Dana, 1846 
Orbicella is a genus of stony corals in the Merulinidae family. The Orbicella species complex comprises three sister species, namely Orbicella faveolata, Orbicella annularis and Orbicella franksi, all of which are shallow-water, zooxanthellate species and are native to the tropical western Atlantic Ocean, the Caribbean Sea and the Gulf of Mexico.
These corals are ubiquitous in the Caribbean. Their similar colony morphologies misled scientists to historically lump them into a single species, Montastraea annularis, which included three morphotypes “bumpy”, “columnar” and “massive”. These growth forms were believed to arise as a response to abiotic factors (e.g., depth, light availability). This taxonomic classification was challenged by further ecological, reproductive, genetic, and morphologic evidence, which led to the re-description of three separate species, Montastraea faveolata (massive), M. annularis (columnar) and M. franksi (bumpy).
A taxonomic revision published in 2012 established that the “Montastraea annularis species complex” formed a separate clade now in the genus Orbicella with three species names (O. faveolata, O. annularis, O. franksi). O. annularis and O. faveolata are commonly called the boulder star coral  and the mountainous star coral, respectively.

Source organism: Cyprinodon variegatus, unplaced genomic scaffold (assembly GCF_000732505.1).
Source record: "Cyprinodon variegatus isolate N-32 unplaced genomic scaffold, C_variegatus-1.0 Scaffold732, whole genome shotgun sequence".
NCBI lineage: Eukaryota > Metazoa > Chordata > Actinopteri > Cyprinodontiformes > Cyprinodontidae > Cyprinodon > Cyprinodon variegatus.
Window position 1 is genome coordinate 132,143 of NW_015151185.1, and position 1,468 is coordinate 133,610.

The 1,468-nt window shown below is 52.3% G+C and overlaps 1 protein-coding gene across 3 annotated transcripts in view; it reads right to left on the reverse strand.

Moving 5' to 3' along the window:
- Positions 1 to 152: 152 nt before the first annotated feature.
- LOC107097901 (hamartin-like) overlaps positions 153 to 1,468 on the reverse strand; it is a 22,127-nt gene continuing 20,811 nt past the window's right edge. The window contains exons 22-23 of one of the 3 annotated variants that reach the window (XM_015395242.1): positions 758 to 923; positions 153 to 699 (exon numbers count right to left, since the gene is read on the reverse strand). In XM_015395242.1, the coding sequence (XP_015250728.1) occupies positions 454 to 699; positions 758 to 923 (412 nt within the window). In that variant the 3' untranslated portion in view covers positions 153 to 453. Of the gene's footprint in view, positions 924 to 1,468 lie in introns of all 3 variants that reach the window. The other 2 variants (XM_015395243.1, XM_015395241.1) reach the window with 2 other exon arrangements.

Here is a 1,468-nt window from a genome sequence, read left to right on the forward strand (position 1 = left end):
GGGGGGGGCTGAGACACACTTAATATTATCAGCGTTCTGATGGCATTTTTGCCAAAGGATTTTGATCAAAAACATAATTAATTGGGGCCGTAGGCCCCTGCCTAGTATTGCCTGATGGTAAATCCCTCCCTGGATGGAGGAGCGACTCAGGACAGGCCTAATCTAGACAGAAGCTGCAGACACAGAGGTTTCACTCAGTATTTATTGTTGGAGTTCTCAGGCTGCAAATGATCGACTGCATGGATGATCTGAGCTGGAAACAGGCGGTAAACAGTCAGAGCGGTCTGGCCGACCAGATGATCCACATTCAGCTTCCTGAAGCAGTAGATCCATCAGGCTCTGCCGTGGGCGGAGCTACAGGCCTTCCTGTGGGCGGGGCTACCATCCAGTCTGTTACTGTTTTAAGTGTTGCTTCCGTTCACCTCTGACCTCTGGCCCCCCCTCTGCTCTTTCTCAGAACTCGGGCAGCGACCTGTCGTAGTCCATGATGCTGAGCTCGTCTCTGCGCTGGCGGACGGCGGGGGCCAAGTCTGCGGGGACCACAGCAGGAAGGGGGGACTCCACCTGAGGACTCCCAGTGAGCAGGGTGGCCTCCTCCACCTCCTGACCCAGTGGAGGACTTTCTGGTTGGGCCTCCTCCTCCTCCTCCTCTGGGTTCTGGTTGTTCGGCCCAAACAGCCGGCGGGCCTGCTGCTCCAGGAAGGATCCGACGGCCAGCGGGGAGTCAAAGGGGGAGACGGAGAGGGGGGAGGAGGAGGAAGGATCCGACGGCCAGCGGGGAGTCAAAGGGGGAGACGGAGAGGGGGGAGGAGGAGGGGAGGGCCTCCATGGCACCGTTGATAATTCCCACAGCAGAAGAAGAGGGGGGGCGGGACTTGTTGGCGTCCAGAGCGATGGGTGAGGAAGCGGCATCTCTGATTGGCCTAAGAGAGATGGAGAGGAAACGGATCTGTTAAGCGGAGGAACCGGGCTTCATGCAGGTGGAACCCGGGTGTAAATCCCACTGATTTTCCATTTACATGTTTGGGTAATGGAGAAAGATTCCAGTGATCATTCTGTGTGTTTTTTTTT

The colonies of these corals are massive and form dome-shaped mounds, with uneven surfaces and bulging projections. The corallites are small and closely packed. These corals are mostly some shade of light brown but sometimes have green oral discs.
Orbicella skeleton is made from CaCO3 in the crystal form of aragonite. The growth rate has been correlated with depth. In addition, the skeleton also contains Brucite [Mg(OH)2] in the interseptal spaces (microbialites). These brucite particles encrusts microbes growing inside the coral skeleton.
Speciation and reproductive barriers
Speciation is the gradual process by which species originate. Speciation can be studied from many perspectives, but regardless of the point of view it often requires reproductive isolation between species. In the case of the Orbicella, these species are broadcast spawner corals and release gametes annually in the same evening into the water column. The night of spawning is normally within the warmest month of the year, and five to eight nights after the full moon. Some authors argue these species spawn simultaneously, but most reports support that the Orbicella species are temporally isolated by a few hours. Sperm and eggs are released packed in small bundles that break open when they reach the water surface due to the surface tension.Timing is important to improve the chances of gametes finding each other in the water column. In addition, gametes must be incompatible between species to prevent the formation of hybrid zygotes. Hybridization studies reported some success in crossing O. annularis and O. franksi. Yet crosses with O. faveolata are consistently unsuccessful. However, these crosses were done in laboratory conditions that are not natural (covering O. annularis in advance to trick it into spawning earlier) so these crosses are unlikely to occur in nature. Furthermore, in nature gametes get diluted and age quickly. Hence, Orbicella species are reproductively isolated by at least these two ways, allowing for species distinction and evolution.
- Orbicella annularis (Ellis & Solander, 1786)
- Orbicella faveolata (Ellis & Solander, 1786)
- Orbicella franksi (Gregory, 1895)
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